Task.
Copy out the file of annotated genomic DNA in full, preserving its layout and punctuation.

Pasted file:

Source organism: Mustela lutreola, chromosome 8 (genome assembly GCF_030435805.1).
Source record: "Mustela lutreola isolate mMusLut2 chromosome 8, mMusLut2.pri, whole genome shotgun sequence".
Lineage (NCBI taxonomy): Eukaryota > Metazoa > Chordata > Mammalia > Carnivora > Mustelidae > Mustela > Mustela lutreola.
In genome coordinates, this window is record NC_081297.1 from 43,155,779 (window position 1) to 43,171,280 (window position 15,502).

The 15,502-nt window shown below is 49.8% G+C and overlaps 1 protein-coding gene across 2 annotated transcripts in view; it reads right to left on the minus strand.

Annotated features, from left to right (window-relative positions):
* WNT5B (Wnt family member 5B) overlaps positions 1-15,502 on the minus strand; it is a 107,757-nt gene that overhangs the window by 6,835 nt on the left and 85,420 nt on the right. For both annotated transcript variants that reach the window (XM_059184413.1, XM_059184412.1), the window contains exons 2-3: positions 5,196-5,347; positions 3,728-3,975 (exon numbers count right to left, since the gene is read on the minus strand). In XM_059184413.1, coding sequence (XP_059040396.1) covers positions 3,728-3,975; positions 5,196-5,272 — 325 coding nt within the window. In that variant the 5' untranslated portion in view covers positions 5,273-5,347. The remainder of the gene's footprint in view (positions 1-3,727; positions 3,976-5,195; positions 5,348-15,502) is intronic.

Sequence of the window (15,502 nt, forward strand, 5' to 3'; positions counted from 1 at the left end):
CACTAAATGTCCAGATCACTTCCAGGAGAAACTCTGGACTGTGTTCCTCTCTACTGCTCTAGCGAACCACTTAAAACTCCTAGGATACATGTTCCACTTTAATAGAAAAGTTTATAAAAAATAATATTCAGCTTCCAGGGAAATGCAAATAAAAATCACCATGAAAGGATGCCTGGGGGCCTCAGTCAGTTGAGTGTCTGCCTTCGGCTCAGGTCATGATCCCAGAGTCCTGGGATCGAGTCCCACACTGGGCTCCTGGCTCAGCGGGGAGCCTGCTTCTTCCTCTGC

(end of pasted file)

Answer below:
Source organism: Mustela lutreola, chromosome 8 (genome assembly GCF_030435805.1).
Source record: "Mustela lutreola isolate mMusLut2 chromosome 8, mMusLut2.pri, whole genome shotgun sequence".
Lineage (NCBI taxonomy): Eukaryota > Metazoa > Chordata > Mammalia > Carnivora > Mustelidae > Mustela > Mustela lutreola.
In genome coordinates, this window is record NC_081297.1 from 43,155,779 (window position 1) to 43,171,280 (window position 15,502).

The 15,502-nt window shown below is 49.8% G+C and overlaps 1 protein-coding gene across 2 annotated transcripts in view; it reads right to left on the minus strand.

Annotated features, from left to right (window-relative positions):
* WNT5B (Wnt family member 5B) overlaps positions 1-15,502 on the minus strand; it is a 107,757-nt gene that overhangs the window by 6,835 nt on the left and 85,420 nt on the right. For both annotated transcript variants that reach the window (XM_059184413.1, XM_059184412.1), the window contains exons 2-3: positions 5,196-5,347; positions 3,728-3,975 (exon numbers count right to left, since the gene is read on the minus strand). In XM_059184413.1, coding sequence (XP_059040396.1) covers positions 3,728-3,975; positions 5,196-5,272 — 325 coding nt within the window. In that variant the 5' untranslated portion in view covers positions 5,273-5,347. The remainder of the gene's footprint in view (positions 1-3,727; positions 3,976-5,195; positions 5,348-15,502) is intronic.

Sequence of the window (15,502 nt, forward strand, 5' to 3'; positions counted from 1 at the left end):
CACTAAATGTCCAGATCACTTCCAGGAGAAACTCTGGACTGTGTTCCTCTCTACTGCTCTAGCGAACCACTTAAAACTCCTAGGATACATGTTCCACTTTAATAGAAAAGTTTATAAAAAATAATATTCAGCTTCCAGGGAAATGCAAATAAAAATCACCATGAAAGGATGCCTGGGGGCCTCAGTCAGTTGAGTGTCTGCCTTCGGCTCAGGTCATGATCCCAGAGTCCTGGGATCGAGTCCCACACTGGGCTCCTGGCTCAGCGGGGAGCCTGCTTCTTCCTCTGC